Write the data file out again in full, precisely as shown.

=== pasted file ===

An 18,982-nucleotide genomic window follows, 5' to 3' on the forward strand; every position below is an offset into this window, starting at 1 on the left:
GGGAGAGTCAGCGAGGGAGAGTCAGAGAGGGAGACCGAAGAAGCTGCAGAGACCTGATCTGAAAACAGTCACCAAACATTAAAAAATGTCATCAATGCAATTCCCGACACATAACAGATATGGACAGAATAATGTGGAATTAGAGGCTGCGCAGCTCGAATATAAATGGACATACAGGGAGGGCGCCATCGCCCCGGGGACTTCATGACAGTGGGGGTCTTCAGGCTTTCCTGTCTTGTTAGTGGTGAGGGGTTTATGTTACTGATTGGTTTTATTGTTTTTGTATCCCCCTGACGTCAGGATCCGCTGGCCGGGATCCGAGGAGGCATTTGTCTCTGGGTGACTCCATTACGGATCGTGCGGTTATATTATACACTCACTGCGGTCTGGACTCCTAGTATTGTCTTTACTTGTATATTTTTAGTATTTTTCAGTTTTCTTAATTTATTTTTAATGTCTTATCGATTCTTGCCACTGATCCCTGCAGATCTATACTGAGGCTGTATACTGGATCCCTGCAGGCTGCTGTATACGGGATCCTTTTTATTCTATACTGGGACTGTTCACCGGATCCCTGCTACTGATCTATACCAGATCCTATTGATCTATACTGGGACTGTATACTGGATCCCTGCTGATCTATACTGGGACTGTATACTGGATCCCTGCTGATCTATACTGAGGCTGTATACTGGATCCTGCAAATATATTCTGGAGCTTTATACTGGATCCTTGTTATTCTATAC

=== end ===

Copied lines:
An 18,982-nucleotide genomic window follows, 5' to 3' on the forward strand; every position below is an offset into this window, starting at 1 on the left:
GGGAGAGTCAGCGAGGGAGAGTCAGAGAGGGAGACCGAAGAAGCTGCAGAGACCTGATCTGAAAACAGTCACCAAACATTAAAAAATGTCATCAATGCAATTCCCGACACATAACAGATATGGACAGAATAATGTGGAATTAGAGGCTGCGCAGCTCGAATATAAATGGACATACAGGGAGGGCGCCATCGCCCCGGGGACTTCATGACAGTGGGGGTCTTCAGGCTTTCCTGTCTTGTTAGTGGTGAGGGGTTTATGTTACTGATTGGTTTTATTGTTTTTGTATCCCCCTGACGTCAGGATCCGCTGGCCGGGATCCGAGGAGGCATTTGTCTCTGGGTGACTCCATTACGGATCGTGCGGTTATATTATACACTCACTGCGGTCTGGACTCCTAGTATTGTCTTTACTTGTATATTTTTAGTATTTTTCAGTTTTCTTAATTTATTTTTAATGTCTTATCGATTCTTGCCACTGATCCCTGCAGATCTATACTGAGGCTGTATACTGGATCCCTGCAGGCTGCTGTATACGGGATCCTTTTTATTCTATACTGGGACTGTTCACCGGATCCCTGCTACTGATCTATACCAGATCCTATTGATCTATACTGGGACTGTATACTGGATCCCTGCTGATCTATACTGGGACTGTATACTGGATCCCTGCTGATCTATACTGAGGCTGTATACTGGATCCTGCAAATATATTCTGGAGCTTTATACTGGATCCTTGTTATTCTATAC